So quick question for you: Have you ever paid attention to the advertising on Twitter? I know I haven’t, even if I’ve noticed a promoted company among the trending list here and there. Moreover, it seems that companies, like Oreo, that manage to use Twitter as it was intended (with a tweet) in a clever way get way more out of the social network than advertisers. But maybe that’s just me.
In other “tech companies making money” news: AOLs stock is up 100 percent year-over-year. Last year, the stock price was $19.19. Yesterday it was trading at $38.90, reports Fishbowl NY. Seeking Alpha says that the company has made strides, including sales of some patents to Microsoft, but it’s overvalued given the competitive tech marketplace in the US.
“We have already accounted for display ad growth in our AOL valuation and think the turnaround the market expects will be difficult to execute in the coming years,” writes the site. “Our current price estimate stands at $25, which is approximately 30% below the current market price.”
Have you been tuning into American Idol? If not, you wouldn’t be alone. The ratings have been dipping and with Minaj the only one spicing things up, it just isn’t enough to lure in more viewers. But even with the rating dip, advertisers are still hanging on.
So far AI has lost about 20 percent of its audience this season to hit new lows, reports Billboard. Shows like CBS’ Person of Interest and NCIS are beating the show and the former blockbuster has been overrun by the zombie action on AMC’s The Walking Dead.
But the 12th season of American Idol has retained its status as TV’s advertising leader and the its biggest advertisers, including Ford and Coca-Cola, have stuck with the show.
“It’s still a top 10 show,” Brad Adgate of media-buying firm Horizon Media told the entertanment trade magazine. “Compared to several years ago, it’s not the ratings force it once was… But even if it loses 20 percent” again, it’s still valuable to Fox.
Last season, American Idol grossed a leading $836 million in ad revenue. But the trajectory inevitably is headed down. The show reportedly commanded about $500,000 for a 30-second commercial on its Wednesday episodes. Things started to turn down when Phillip Phillips had been crowned the winner in 2012, and AI has its lowest-rated season since it debuted in summer 2002. This affected the advertising for this year. “The current 2012-13 season began with prices cut to $340,000 per spot for the higher-rated Wednesday performance night episode,” reports Billboard. The ad rates will most likely go up for the finale this year.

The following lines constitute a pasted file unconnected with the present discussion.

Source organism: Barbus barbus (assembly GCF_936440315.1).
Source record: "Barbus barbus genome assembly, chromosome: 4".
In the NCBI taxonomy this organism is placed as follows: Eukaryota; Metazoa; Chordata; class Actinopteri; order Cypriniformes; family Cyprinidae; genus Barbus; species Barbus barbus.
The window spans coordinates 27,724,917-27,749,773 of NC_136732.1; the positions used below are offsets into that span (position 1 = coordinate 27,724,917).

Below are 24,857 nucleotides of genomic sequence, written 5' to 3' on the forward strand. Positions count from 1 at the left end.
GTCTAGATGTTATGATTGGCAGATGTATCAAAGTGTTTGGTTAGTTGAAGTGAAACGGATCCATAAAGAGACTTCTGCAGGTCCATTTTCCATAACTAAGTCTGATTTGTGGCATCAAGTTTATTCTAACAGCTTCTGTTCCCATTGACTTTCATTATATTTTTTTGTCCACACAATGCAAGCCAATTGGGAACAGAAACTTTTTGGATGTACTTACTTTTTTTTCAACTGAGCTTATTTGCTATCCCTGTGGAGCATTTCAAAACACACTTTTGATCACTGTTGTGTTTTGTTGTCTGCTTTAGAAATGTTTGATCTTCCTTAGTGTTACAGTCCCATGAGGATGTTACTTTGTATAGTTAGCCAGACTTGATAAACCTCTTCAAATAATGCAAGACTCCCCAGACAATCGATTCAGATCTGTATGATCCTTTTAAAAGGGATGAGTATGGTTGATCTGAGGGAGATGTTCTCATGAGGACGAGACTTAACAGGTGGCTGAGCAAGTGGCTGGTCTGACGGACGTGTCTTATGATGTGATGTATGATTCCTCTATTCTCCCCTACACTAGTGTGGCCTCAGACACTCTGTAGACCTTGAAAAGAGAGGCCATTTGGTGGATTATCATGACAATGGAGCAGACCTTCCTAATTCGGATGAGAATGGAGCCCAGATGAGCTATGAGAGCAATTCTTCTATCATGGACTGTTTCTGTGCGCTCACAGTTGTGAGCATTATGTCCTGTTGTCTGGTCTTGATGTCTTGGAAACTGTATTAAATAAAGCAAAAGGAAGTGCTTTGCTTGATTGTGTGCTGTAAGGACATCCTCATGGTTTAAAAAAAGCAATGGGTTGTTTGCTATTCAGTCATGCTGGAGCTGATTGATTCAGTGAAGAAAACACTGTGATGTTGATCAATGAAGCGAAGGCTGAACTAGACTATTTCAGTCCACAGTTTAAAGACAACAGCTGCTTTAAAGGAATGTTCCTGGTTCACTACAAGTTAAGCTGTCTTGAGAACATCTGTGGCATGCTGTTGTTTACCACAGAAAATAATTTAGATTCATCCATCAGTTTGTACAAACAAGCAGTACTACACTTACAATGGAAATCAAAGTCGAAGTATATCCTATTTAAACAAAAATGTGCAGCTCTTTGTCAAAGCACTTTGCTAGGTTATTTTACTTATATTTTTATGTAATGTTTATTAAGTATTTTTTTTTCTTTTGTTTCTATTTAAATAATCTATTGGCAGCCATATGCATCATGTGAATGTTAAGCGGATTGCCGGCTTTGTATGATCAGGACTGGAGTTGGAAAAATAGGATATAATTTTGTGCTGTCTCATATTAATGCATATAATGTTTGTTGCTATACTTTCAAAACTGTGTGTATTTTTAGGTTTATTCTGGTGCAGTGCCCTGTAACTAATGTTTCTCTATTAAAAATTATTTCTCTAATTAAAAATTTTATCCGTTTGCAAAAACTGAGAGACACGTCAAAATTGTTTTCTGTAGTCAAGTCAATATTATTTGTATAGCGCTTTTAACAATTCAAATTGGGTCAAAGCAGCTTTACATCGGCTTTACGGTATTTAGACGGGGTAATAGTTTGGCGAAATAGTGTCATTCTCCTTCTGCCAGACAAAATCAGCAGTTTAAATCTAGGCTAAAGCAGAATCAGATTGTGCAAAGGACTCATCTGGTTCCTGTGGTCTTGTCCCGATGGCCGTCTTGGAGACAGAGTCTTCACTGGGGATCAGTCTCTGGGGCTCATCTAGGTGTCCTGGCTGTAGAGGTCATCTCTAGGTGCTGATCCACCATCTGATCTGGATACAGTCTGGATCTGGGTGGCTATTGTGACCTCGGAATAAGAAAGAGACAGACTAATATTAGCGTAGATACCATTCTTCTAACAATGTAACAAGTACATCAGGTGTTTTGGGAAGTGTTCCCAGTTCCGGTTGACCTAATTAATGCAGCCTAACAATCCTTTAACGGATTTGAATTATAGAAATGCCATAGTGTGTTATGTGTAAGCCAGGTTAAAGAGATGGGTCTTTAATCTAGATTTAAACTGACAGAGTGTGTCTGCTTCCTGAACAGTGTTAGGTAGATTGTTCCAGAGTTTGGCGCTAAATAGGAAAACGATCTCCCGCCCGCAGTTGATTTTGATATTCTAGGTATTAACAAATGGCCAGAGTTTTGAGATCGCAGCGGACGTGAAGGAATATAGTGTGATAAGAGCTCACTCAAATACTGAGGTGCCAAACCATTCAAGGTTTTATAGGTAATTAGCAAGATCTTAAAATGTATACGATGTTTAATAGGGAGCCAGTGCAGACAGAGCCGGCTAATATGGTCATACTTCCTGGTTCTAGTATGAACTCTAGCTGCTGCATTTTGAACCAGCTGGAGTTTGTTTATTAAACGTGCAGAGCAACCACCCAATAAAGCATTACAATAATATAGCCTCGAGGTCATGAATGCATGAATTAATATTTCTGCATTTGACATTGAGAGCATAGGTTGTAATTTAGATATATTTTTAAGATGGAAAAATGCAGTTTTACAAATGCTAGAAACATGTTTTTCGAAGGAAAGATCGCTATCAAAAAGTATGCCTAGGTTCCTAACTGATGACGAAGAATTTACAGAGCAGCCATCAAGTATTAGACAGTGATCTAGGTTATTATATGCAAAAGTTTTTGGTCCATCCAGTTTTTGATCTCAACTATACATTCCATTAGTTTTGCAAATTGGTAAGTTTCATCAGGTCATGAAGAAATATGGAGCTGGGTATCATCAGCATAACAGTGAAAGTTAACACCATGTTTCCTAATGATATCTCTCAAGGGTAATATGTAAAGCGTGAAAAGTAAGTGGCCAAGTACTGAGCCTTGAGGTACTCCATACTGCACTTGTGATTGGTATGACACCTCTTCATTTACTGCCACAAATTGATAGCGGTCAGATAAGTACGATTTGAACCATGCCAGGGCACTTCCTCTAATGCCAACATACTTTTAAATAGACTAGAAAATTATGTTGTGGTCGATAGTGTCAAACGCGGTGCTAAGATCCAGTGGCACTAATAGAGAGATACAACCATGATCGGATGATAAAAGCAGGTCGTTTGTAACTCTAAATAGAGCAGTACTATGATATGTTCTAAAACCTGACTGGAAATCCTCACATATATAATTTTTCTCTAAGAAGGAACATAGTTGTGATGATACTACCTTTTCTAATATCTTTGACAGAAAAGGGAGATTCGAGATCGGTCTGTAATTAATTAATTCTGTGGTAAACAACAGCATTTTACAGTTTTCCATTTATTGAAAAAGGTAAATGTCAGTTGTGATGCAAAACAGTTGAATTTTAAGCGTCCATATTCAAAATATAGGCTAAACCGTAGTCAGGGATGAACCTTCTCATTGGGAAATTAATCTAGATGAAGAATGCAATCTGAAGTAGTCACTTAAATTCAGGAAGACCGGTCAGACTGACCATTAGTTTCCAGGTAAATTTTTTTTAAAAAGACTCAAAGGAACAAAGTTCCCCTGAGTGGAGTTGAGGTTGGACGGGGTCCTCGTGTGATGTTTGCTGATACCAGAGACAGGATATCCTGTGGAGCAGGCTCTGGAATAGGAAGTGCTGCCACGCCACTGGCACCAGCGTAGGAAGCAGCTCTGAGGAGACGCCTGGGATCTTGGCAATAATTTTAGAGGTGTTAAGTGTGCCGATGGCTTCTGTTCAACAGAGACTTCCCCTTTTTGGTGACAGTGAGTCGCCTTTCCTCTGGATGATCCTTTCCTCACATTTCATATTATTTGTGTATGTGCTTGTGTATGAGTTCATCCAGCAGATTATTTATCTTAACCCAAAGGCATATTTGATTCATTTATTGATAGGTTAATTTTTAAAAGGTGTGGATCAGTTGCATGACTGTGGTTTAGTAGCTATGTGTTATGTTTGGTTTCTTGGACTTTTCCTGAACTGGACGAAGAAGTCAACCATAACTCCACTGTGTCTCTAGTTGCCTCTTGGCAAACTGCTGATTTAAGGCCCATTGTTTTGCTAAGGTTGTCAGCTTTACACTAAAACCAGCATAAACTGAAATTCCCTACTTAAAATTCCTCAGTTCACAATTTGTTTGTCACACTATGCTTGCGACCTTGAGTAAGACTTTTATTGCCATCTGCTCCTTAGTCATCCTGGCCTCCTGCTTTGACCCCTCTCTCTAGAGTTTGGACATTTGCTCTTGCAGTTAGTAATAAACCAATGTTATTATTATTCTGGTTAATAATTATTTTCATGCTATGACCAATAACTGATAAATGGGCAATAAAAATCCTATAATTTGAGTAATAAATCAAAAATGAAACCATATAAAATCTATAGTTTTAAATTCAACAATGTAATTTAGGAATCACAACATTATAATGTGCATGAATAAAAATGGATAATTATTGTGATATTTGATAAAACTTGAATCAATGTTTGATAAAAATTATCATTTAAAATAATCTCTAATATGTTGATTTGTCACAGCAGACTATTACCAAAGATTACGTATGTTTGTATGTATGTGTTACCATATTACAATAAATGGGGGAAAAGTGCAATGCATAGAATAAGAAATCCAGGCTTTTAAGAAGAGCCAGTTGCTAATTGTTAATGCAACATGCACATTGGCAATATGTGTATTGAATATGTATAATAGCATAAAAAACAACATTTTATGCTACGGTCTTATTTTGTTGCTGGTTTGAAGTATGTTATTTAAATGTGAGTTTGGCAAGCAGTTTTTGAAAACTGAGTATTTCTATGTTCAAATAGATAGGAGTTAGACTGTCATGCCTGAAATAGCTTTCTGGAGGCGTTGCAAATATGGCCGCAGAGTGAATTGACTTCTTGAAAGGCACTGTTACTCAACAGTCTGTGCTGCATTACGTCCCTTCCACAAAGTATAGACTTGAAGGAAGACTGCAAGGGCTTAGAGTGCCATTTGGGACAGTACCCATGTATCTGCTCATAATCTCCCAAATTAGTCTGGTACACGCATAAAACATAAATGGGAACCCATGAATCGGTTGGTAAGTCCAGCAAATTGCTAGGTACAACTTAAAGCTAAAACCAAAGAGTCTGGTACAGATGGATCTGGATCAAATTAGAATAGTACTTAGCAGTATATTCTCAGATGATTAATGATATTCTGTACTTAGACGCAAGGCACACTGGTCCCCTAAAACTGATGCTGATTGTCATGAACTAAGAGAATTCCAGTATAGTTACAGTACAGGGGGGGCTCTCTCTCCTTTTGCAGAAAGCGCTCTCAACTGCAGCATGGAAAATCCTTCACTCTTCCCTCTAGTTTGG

But there will be another ad test for the show in May. Every year at that time “upfronts” take place in New York, when broadcast networks pull in billions of dollars in advertising commitments for the following season based on their series’ past and predicted viewership.
“You’re going to see a significant drop” in May, Deana Myers of SNL Kagan told the magazine about AI’s potential during the upfronts.
Idol is still averaging about 15 million weekly viewers this year, compared to its 2006 peak of 30 million, according to Nielsen figures. But its demo has changed drastically. The audience’s median age has jumped more than 18 years, to 50.4, from season one to last year. Not a good sign on Madison Avenue, which prefers ads targeting youth rather than seniors.
But don’t count AI out totally. As Billboard reports, not many shows can draw weekly audiences of 10 million-plus in today’s highly competitive TV world.
And AI has pulled out all the stops in keeping viewers tuning in. Fox and AI producer FremantleMedia North America paid close to $18 million to Carey, $12 million to Minaj, and a reported $6 million take for Urban.
Is AI washed up?
Sometimes you really have to wonder what people are thinking when they do things that are so obviously wrong wrong wrong.
Ford has issued an apology for ads that went public in India for its Figo line of cars; ads that depict women bound and gagged in the trunk of the cars. The company’s ad agency in the region, JWT India, joined in the apology. The ads have since been taken down, but the Internet has a long memory.
In one of the three illustrated ads (below), Italy’s former Prime Minister Silvio Berlusconi appears to be waving from the driver’s seat above the heads of three woman who are tied up in the trunk behind him. (Berlusconi has been embroiled in charges of illicit relations with underage girls and is known for his “bunga bunga” parties.) In another it looks like Paris Hilton is kidnapping the Kardashian sisters (image above). The caption is “Leave your worries behind with Figo’s extra-large boot,” boot being the British word for a car’s trunk. In a third ad, Formula One driver Michael Schumacher has three of his competitors in the trunk.